- Roswell Museum
- Past Exhibitions
- Fritz Scholder: Focus on the Figure
Fritz Scholder: Focus on the Figure
March 26 – September 2022
Paul Horgan Gallery
Interdisciplinary artist Fritz Scholder (1937-2005) grew up in Breckenridge, Minnesota. Scholder’s ancestry was predominantly European with only 25% being Native American through his father. He was formally enrolled in the California Mission tribe of Luiseños called the La Jolla Band of Luiseño Indians. “Being one-quarter Luiseño Indian,” Scholder has said, “I have a unique perspective. I am a non-Indian Indian. I do not feel the pull of the dichotomy of two cultures. However, I am aware of [their] incongruous nature.”
In the late 1950s Scholder moved to Sacramento, California where he was mentored by the Pop painter Wayne Thiebaud. Due to the combination of early career acclaim and his membership in a Luiseño tribe, Scholder received a unique invitation in the early 1960s to participate in the Rockefeller Foundation-funded Indian Art Project at the University of Arizona in Tucson. Scholder received his MFA in 1964 and from 1964 to 1969, he taught at the Institute of American Indian Arts in Santa Fe, New Mexico. The areas of focus of his work at this time were predominantly abstraction and landscape. Scholder reportedly initially discouraged his Native American students from anything he even remotely viewed as traditional “Indian art.” It is clear, though, that, over time, Scholder was influenced as much by his students as they were influenced by him. By the time of his solo exhibition here at the Roswell Museum from December 8, 1968 to January 9, 1969, Scholder’s paintings shifted to predominantly focus on the figure.
Starting in the late 1960s, Scholder became best known for his portraits of Native Americans. On display here are 23 lithographs from the Roswell Museum’s permanent collection: 5 group portraits and 18 portraits of individuals. Throughout his career, Scholder sought to deconstruct the romanticized stereotypes of Native Americans and re-present them in more realistic terms. As Janet Berlo and Ruth Phillips described Scholder’s work in Native North American Art in 1998, these portraits elicit “the psychic cost of the gap between romantic and backward-looking stereotypes of Indians and the actualities of their daily lives.” The candid nature of Scholder’s portraits shocked all audiences. About Indian with Beer Can (a painting not included in this exhibition, but similar in subject matter to Indian at the Bar, a lithograph displayed here) that publicly confronted the issue of alcoholism in Indigenous communities, Smithsonian curator Lowery Stokes Sims has said “It’s easily the greatest and most influential painting in the history of Indian art. The picture blew a hole right through the viewer’s head, and the holes were different depending on who you were. To the traders in Santa Fe, it was an unspeakable travesty. Most Indians hated it, and… many still do.”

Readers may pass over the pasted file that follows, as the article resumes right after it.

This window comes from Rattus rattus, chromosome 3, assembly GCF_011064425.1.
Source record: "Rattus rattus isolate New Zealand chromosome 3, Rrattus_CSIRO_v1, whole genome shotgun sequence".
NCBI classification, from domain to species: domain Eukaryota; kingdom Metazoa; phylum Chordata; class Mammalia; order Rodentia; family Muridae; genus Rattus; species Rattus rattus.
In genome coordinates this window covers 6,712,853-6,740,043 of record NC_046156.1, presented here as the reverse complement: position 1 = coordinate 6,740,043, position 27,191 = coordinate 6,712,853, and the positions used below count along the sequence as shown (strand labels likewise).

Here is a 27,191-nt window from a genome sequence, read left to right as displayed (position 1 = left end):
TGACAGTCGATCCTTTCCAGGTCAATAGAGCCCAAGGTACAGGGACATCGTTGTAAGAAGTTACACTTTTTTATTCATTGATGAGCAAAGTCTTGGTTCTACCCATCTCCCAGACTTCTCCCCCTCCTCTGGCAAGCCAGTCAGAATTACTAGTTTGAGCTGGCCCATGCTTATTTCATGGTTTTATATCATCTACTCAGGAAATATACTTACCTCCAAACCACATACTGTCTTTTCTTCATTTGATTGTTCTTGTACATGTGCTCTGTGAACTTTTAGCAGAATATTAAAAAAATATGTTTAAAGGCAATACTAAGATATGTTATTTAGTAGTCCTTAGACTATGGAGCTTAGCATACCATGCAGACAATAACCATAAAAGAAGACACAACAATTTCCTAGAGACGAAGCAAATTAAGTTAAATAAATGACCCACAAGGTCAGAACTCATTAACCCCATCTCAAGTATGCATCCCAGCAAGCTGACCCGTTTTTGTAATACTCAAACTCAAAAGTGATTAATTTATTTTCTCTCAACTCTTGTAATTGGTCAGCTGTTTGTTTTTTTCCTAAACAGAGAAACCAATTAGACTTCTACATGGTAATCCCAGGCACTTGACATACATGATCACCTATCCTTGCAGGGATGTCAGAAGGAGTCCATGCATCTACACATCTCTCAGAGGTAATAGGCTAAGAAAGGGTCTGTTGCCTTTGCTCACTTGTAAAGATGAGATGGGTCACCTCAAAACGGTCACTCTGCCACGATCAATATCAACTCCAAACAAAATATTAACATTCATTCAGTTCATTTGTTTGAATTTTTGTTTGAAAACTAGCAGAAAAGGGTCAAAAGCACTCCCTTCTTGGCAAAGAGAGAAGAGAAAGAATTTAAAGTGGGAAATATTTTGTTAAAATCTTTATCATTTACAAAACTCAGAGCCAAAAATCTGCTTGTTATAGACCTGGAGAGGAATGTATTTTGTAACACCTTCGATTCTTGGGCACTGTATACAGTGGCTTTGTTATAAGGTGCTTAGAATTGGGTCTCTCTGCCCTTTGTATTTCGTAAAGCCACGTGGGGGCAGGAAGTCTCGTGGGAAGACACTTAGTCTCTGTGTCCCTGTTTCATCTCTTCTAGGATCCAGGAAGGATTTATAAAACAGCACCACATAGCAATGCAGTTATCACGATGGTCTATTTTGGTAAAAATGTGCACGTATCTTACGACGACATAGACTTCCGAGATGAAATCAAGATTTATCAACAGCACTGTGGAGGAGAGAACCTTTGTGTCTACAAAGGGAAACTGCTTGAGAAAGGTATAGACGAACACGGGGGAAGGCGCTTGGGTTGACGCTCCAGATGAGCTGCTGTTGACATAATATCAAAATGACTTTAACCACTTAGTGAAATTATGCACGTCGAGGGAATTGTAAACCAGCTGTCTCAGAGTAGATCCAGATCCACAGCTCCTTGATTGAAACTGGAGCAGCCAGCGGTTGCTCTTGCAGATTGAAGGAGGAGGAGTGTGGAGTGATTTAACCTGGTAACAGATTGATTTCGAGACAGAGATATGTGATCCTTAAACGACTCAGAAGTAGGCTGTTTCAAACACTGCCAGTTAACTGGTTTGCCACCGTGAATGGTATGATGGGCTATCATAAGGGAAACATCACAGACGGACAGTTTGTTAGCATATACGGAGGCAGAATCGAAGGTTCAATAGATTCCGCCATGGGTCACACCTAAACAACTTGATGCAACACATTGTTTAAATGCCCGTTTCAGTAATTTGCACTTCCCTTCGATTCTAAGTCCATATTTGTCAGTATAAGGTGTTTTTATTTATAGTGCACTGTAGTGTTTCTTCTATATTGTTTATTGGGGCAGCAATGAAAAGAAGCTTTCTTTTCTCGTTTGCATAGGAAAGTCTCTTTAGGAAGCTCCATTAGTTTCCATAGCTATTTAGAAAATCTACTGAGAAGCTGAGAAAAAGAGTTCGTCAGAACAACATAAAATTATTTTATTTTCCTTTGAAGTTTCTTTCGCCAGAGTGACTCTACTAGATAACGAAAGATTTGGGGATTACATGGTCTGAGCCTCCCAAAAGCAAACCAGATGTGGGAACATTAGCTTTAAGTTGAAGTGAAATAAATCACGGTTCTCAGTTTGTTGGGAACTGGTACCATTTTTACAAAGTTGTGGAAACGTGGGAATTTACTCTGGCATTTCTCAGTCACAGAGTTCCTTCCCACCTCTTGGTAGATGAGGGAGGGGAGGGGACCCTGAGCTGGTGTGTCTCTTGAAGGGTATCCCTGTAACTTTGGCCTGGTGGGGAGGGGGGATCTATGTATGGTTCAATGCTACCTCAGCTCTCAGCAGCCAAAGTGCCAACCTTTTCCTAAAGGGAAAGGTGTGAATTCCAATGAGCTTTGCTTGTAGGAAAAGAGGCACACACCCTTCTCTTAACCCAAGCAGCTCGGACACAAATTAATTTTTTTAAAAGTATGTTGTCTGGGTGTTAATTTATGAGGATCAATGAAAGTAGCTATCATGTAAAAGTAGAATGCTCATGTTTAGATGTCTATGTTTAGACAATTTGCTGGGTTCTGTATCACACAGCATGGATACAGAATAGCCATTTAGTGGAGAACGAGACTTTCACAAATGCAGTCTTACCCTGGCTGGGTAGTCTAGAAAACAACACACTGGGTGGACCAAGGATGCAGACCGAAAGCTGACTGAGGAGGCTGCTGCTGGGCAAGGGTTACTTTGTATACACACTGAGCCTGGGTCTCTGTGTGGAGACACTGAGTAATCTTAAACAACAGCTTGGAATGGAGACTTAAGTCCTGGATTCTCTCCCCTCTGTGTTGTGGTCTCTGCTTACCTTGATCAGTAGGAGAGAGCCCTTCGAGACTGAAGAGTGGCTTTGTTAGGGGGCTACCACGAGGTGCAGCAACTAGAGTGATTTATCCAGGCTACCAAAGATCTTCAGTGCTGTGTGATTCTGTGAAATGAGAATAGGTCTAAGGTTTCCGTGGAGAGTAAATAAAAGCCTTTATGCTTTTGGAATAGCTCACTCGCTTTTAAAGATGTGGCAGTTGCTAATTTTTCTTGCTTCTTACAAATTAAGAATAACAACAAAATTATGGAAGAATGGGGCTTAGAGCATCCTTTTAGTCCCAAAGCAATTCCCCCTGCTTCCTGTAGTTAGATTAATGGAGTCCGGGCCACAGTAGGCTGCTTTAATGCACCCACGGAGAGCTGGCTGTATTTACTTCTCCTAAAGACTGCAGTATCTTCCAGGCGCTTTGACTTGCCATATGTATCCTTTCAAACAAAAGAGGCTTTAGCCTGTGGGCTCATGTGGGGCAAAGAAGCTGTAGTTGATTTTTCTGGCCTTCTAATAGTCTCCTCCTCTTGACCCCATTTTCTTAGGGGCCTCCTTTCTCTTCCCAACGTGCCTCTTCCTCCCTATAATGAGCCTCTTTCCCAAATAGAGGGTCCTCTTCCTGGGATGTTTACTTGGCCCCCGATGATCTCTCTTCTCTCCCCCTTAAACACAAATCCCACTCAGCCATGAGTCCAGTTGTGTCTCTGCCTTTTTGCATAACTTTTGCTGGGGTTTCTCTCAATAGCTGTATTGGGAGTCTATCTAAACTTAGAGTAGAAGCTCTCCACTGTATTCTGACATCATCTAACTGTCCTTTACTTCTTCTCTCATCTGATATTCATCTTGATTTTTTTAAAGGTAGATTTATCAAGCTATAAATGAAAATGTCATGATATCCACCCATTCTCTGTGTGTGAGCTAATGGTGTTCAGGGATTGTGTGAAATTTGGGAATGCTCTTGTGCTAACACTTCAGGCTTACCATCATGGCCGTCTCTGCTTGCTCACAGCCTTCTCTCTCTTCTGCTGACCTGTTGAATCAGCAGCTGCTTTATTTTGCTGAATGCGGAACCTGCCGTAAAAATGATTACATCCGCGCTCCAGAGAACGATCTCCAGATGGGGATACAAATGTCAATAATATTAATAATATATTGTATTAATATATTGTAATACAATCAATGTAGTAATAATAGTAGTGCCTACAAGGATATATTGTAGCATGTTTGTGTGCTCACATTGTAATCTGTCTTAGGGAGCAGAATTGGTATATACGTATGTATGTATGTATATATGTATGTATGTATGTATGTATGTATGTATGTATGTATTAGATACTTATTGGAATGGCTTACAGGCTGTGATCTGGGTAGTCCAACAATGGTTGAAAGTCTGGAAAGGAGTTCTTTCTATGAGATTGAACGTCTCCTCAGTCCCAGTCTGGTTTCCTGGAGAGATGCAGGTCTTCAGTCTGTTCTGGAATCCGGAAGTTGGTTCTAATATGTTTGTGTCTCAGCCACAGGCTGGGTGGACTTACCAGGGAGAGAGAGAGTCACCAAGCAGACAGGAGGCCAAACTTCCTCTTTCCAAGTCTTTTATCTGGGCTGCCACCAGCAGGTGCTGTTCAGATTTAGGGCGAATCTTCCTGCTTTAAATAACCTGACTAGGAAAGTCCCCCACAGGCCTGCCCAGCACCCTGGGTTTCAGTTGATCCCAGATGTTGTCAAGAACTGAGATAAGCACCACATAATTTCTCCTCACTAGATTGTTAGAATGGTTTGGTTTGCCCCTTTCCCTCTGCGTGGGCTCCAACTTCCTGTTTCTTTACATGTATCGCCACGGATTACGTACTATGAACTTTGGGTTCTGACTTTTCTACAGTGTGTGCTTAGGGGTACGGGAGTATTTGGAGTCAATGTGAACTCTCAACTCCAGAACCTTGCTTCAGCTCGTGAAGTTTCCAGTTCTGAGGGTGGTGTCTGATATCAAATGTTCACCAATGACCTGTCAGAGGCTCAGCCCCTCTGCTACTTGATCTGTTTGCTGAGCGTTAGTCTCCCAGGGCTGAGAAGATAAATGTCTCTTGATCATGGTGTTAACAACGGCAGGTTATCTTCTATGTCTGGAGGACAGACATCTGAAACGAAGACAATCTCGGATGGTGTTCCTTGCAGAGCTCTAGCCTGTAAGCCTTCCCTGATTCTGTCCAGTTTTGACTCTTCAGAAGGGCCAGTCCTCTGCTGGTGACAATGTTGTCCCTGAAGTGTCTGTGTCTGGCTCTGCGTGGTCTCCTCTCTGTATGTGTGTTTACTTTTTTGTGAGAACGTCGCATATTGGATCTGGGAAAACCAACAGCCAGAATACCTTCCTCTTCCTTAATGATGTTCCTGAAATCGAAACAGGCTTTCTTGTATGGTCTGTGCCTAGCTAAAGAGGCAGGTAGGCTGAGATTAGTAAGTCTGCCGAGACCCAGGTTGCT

About his intentions to highlight contemporary Native American realities Scholder has said “People don’t really like Indians. Oh, they like their own conceptions of the Indian – usually the Plains Indian, romantic and noble and handsome and somehow the embodiment of wisdom and patience. But Indians in America are usually poor, sometimes derelicts outside the value system, living in uncomfortable surroundings. We have really been viewed as something other than human beings by the larger society. The Indian of reality is a paradox – a monster to himself and a non-person to society.”
In 1970 when the Tamarind Institute moved from Los Angeles, California to Albuquerque, New Mexico, Scholder was invited to be the artist to create their first major project. The result was Indians Forever, a suite of 8 lithographs by Scholder, all of which are included in this exhibition (Buffalo Dancer, Indian at the Bar, Indian at the Circus, Indian with Feather, Indian and Pigeon, Indians with Umbrellas, Pueblo Dancers, and Waiting Indian). This project was Scholder’s first introduction to lithography.
The 1975 lithograph entitled Bicentennial Indian is a portrait of a Native American man sitting down with an American flag across his lap. Scholder was one of 12 artists commissioned to create prints comprising the Kent Bicentennial Portfolio celebrating the 200th anniversary of the Declaration of Independence in 1976. The Portfolio was printed in an edition of 125 and given to museums across the United States, including the Roswell Museum. Each artist was asked to respond in any way they wished to the question, “What does independence mean to you?” This print is Scholder’s response to that question: re-contextualizing the iconic American flag by associating it with a representation of Indigenous peoples forcibly assimilated and relocated or murdered in the name of white colonial “independence.”
Scholder’s work has been praised for its honesty and refutation of Indigenous American stereotypes. At the same time, many Native Americans have felt that Scholder’s work demeans their experiences and values. While not uncontroversial, Scholder’s work has helped catalyze advocacy for Native American rights and his ultimate legacy includes inspiring an entire generation of Native American artists.
Fritz Scholder, Portrait of an American #2, 1977, Lithograph on Paper, Gift of Ben Q. and Yoshiko Adams.
Fritz Scholder, Reclining Indian Woman, 1978, Lithograph on Paper, Gift of Donald D. and Willa H. Martin.
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